It’s baby season, and while I no longer have a license to hunt one down, I enjoy admiring yours from a respectful distance.
After you’ve carted it home and cleaned it and mounted it just right in your Ergo, I will give you one of the most important things you will ever need: a pacifier.
Binky. Bippy. Nuk. Sucky.
I will give you a variety pack, because we all know how ornery
persnickety opinionated selective the sweet little varmints are.
This transparent nugget of quiet contentment (notice the quiet part, please) will save your bacon for the next couple of years or so, until the time comes to
lose burn give it to the big boy fairy in trade for a Ferrari not have one anymore because little Timmy should not bring one to kindergarten unless he can bring one for everybody.
Sharing is not caring in this case.
The reasoning behind a pacifier is common sense itself. Little Timmy can have as many as he wants because they come from the plastic factory. They are easy come, easy go.
But he only has two thumbs. Those came from God.
And thumbs are not disposable. Yet.
Oh, I’m sorry. Did you just pledge to keep your child pure and free from all things synthetic and decide to nurse him into his organic teen years? I will add you to my prayer list and we can talk in twenty years because yes, you will at some point hand him a frozen pizza and go out for drinks with your girlfriends.
Oh, I’m sorry. Did you just say “Tossing out my kid’s binky is like inviting the toddler apocalypse into the house”?
Let me tell you which habit is going to be harder to break.
When I was my mother’s firstborn darling, she thought it was the cutest thing, her baby bundled up with her thumb in her mouth.
What happiness and instant quiet that thumb brought. (I did say quiet.)
It kept me happy for months which turned slowly into years.
It must have dawned on her one day that her kindergartner was still sucking her thumb. I’m sure Miss Smith and my classmates noticed, and if they had any sense at all, were chock full of envy.
Sure they had thumbs of their own, but mine was so far superior – I made it look good, really – that they didn’t even try to compete.
And don’t think for a minute I was going to share.
Time wore on, as it does, and I have memories of painting bitters on my thumb to keep it from straying into my mouth, and on my nails to stop me from biting them. I remember being shamed by family members and embarrassed by peers.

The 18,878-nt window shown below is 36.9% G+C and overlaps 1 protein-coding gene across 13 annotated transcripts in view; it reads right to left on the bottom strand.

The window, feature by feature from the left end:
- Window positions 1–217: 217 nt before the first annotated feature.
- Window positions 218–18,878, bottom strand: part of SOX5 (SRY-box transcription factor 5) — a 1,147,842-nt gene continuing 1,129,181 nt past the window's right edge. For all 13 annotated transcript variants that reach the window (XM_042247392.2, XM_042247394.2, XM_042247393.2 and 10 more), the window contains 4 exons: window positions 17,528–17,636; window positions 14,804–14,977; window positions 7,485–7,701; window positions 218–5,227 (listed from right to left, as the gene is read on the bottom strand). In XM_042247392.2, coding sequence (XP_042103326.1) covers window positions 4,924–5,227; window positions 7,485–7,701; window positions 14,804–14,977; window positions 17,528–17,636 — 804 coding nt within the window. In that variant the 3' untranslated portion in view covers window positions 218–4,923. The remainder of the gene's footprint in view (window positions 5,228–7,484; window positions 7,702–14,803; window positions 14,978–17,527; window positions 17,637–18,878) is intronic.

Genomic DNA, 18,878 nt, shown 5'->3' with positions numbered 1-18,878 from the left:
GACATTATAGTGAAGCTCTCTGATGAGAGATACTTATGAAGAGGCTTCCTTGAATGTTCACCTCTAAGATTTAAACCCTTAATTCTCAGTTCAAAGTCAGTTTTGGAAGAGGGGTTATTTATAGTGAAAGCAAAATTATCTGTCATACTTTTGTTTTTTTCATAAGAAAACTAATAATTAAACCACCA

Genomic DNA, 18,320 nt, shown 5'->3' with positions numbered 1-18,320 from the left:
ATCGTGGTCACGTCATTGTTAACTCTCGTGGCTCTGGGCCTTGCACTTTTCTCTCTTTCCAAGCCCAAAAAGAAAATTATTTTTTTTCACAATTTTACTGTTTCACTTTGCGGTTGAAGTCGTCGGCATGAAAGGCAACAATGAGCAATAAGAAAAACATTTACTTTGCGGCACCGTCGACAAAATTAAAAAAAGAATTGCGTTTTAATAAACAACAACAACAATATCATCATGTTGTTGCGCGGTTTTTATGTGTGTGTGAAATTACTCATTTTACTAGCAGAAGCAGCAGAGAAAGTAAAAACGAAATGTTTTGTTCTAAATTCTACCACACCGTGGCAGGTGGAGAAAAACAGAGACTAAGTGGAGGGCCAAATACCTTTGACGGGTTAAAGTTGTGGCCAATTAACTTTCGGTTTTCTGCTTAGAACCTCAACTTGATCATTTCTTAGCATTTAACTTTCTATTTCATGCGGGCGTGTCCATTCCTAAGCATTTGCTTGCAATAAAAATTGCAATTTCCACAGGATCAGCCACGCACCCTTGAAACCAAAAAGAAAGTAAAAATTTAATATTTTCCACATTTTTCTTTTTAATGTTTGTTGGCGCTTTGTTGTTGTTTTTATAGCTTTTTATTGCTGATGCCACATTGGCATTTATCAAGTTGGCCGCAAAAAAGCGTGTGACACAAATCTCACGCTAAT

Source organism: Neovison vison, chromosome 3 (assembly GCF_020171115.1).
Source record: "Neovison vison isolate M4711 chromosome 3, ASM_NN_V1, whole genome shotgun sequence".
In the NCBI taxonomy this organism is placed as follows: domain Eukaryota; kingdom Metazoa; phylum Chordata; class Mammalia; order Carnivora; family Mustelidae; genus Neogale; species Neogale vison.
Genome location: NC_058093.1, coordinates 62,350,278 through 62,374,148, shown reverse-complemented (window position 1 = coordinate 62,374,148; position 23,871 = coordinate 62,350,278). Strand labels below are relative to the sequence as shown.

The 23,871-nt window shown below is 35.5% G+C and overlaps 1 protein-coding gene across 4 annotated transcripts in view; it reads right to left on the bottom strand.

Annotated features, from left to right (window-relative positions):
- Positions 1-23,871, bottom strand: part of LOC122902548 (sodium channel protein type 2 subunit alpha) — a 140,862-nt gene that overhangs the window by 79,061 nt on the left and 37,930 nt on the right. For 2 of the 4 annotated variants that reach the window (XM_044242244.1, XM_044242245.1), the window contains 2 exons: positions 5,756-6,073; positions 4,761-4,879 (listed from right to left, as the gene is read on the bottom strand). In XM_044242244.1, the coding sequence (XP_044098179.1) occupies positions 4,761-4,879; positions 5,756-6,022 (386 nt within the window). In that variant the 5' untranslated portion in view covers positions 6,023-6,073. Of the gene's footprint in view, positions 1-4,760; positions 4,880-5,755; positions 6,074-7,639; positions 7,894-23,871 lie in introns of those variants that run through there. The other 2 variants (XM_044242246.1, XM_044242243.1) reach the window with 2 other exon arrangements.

I didn’t want to be a baby anymore, but my fingers would not stay out of my mouth. They snuck in when I was concentrating on schoolwork or watching TV or deep in sleep.
Eventually I was able to keep my nails on the short side. Occasionally I went with acrylics which, as you know, don’t come off by biting on them, they come off when you’re mid-vacation by catching them in a zipper.
They take the top of your real nail off, too, but at least you didn’t bite them.
It’s not your fault.
The roof of my mouth is permanently shaped in the press of a thumb print, like a cookie.
My right thumb is flatter than my left thumb, knuckle included.
My teeth were crooked, not side to side, but front to back, as my right teeth came forward for convenience and allowed me to bite my own lip once in a while. Good times.
When I finally got braces, I was a young newly-wed.
They stopped my fingers – and food – from going anywhere near my mouth for over two years.
The pain kept me from biting anything harder than applesauce.
Now you know.
The pacifier is an orthodontist’s kryptonite. You can invest one direction or another.
All hail, the binky.
It would have saved my dignity, my teeth, my thumb, my lip, my nails, and my marriage.
Well, the marriage worked out.
Because once you’ve seen your wife suck her thumb in her sleep, there’s really no other secrets left.